What do Lawyers, Judges, and Policymakers Need to Know about Brain Science?

Neuroscience – the scientific fields of inquiry dealing with the brain and nervous system – has played a part in legal proceedings for over a century. It featured prominently in the mid-20th century in cases that argued against laws denying rights to epileptics. In 1981, the defense team for would-be presidential assassin John Hinkley used CT scans of his brain to bolster its case that he suffered from schizophrenia. He was ultimate found not guilty by reason of insanity.

Technological advancements over the course of 20th and 21st centuries have led to a greater variety of neuroscientific evidence being introduced in courts around the world. Lawyers, Judges, and Policymakers have to consider the best uses of brain science information in the context of relevant legal standards for scientific information, including the Daubert and Frye Rules.

Brain Science for Lawyers, Judges, and Policymakers was written to account for the rapidly changing legal landscape. Co-authored by Owen Jones, the Glenn M. Weaver, M.D. and Mary Ellen Weaver Chair in Law, Brain, and Behavior at Vanderbilt Law School; Director of the MacArthur Foundation Research Network on Law and Neuroscience; and Director of the Weaver Family Program in Law, Brain Sciences, and Behavior, the book provides a comprehensive and accessible overview of developments in legally relevant neuroscience.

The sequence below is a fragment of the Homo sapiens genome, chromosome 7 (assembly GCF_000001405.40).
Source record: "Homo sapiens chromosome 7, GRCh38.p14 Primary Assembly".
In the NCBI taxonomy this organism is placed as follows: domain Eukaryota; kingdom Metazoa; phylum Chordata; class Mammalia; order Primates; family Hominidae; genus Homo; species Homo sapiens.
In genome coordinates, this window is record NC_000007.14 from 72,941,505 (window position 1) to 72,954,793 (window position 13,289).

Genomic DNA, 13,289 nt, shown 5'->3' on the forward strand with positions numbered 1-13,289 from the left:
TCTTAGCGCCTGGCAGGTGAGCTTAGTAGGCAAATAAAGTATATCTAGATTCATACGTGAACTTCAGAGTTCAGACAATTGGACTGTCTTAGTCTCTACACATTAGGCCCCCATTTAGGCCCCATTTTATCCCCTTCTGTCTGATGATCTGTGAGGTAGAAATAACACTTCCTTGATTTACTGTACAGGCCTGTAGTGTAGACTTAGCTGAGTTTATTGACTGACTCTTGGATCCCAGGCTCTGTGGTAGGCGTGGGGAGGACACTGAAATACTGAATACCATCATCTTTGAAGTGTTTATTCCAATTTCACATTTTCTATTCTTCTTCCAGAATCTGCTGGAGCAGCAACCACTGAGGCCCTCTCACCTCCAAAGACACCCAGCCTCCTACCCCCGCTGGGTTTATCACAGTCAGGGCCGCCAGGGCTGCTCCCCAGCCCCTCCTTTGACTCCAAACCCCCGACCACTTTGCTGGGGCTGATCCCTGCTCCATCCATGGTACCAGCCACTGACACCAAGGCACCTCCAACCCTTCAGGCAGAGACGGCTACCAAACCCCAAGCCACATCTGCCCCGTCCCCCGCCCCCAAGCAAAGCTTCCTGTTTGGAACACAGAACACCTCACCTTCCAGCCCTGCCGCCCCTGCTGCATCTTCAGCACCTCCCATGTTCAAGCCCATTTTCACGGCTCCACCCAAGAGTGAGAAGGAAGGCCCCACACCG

“Readers will learn brain science terms, how to understand and discuss brain structure and function in legally relevant contexts, and how to avoid over- or under-interpreting neuroscientific evidence,” said Jones.

Brain Science starts with a review of neuroscience’s current place in the legal world, along with descriptions of brain structures and functions. It also provides accessible introductions to modern brain-scanning technologies, includes observations on the future of “neurolaw,” and details some cautions and limitations.

“For litigators, legislators, and judges, the book offers a useful tool to better understand this rapidly evolving field and its potential use in law and policymaking,” said Jones.

Brain Science for Lawyers, Judges, and Policymakers, published by Oxford University Press, was written by Owen D. Jones, neuroscientist Jeffrey D. Schall of York University, Francis X. Shen of the University of Minnesota Law School, Judge Morris B. Hoffman, and neuroscientist Anthony D. Wagner of Stanford University.

It is available for purchase on Amazon.